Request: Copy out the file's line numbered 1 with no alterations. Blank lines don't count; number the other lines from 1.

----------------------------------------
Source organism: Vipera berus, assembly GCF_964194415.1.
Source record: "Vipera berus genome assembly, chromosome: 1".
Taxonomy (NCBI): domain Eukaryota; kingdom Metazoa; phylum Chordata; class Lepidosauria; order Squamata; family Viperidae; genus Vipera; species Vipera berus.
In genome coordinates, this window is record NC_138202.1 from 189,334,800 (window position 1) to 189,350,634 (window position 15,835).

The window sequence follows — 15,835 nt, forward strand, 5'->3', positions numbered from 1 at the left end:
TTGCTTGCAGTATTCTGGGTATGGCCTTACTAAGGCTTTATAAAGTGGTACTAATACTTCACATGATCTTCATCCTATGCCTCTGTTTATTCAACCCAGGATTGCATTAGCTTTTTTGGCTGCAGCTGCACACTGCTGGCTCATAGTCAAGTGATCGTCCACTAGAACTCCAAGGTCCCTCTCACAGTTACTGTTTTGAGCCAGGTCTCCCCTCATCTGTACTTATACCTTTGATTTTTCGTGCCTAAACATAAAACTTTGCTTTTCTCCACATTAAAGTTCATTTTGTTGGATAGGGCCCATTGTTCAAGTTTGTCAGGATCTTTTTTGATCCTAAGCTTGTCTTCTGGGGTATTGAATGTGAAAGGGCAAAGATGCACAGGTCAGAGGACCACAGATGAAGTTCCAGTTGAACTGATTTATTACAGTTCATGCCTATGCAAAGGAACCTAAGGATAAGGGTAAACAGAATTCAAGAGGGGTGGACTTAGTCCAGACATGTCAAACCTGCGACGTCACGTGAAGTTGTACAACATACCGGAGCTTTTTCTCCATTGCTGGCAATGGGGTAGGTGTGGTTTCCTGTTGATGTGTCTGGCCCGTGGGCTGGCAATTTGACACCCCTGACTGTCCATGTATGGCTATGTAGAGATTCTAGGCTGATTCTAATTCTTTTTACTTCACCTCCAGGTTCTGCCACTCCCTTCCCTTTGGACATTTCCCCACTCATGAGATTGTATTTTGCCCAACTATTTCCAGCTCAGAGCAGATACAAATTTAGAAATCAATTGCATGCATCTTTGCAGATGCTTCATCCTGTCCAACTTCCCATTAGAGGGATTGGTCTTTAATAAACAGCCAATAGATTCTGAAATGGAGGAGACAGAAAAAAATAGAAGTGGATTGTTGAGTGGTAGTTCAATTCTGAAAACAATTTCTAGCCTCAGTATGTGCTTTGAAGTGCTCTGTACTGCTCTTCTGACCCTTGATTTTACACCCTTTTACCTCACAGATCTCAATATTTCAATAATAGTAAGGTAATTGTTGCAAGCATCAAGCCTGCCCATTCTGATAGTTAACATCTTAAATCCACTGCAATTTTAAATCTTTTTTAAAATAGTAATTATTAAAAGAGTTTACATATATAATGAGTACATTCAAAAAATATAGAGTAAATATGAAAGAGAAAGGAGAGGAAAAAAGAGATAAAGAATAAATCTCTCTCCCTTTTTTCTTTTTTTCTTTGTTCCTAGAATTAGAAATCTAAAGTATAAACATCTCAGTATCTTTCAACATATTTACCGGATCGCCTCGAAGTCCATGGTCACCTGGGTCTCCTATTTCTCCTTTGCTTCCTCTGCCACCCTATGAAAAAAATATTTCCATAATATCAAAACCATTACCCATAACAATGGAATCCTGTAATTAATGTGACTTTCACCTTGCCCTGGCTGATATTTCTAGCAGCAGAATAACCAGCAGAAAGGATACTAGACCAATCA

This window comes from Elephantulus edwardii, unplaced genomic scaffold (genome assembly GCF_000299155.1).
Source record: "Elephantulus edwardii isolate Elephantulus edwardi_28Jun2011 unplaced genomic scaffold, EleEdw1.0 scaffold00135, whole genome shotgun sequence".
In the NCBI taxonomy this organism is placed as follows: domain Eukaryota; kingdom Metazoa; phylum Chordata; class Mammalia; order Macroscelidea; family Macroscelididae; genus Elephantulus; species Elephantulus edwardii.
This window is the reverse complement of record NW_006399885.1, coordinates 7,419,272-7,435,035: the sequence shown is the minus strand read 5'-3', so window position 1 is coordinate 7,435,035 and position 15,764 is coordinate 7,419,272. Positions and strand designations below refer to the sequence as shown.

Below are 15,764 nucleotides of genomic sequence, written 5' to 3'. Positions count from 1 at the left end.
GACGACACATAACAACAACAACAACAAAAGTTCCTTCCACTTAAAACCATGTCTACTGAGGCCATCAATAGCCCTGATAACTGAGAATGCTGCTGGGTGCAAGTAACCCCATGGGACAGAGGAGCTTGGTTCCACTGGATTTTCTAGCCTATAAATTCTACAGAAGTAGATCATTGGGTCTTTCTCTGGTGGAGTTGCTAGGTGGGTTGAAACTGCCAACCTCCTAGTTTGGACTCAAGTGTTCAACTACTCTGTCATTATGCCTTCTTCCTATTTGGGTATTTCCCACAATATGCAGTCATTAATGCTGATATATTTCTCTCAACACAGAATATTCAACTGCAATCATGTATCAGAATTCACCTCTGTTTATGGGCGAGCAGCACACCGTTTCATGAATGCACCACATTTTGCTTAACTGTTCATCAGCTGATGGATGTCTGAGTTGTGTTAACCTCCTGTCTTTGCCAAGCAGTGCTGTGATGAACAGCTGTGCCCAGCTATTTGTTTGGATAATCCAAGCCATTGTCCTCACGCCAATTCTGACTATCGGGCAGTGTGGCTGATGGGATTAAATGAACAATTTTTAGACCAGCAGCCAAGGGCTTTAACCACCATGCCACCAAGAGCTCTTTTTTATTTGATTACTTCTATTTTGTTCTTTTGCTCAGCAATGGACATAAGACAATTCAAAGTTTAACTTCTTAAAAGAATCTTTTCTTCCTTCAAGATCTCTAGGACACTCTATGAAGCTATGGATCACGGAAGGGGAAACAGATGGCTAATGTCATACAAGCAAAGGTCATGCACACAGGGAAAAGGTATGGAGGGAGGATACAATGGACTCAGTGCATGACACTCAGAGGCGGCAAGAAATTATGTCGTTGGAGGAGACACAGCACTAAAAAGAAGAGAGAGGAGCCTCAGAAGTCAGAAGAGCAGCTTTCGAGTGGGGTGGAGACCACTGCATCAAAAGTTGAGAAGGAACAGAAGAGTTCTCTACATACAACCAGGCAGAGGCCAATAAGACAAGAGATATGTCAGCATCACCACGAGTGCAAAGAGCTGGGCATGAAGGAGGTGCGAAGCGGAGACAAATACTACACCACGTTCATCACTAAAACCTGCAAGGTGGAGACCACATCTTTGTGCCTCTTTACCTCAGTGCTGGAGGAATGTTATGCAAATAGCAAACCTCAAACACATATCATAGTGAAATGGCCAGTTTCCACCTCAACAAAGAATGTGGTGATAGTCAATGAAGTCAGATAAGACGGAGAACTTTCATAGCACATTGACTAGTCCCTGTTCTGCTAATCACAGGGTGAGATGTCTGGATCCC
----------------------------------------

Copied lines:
Source organism: Vipera berus, assembly GCF_964194415.1.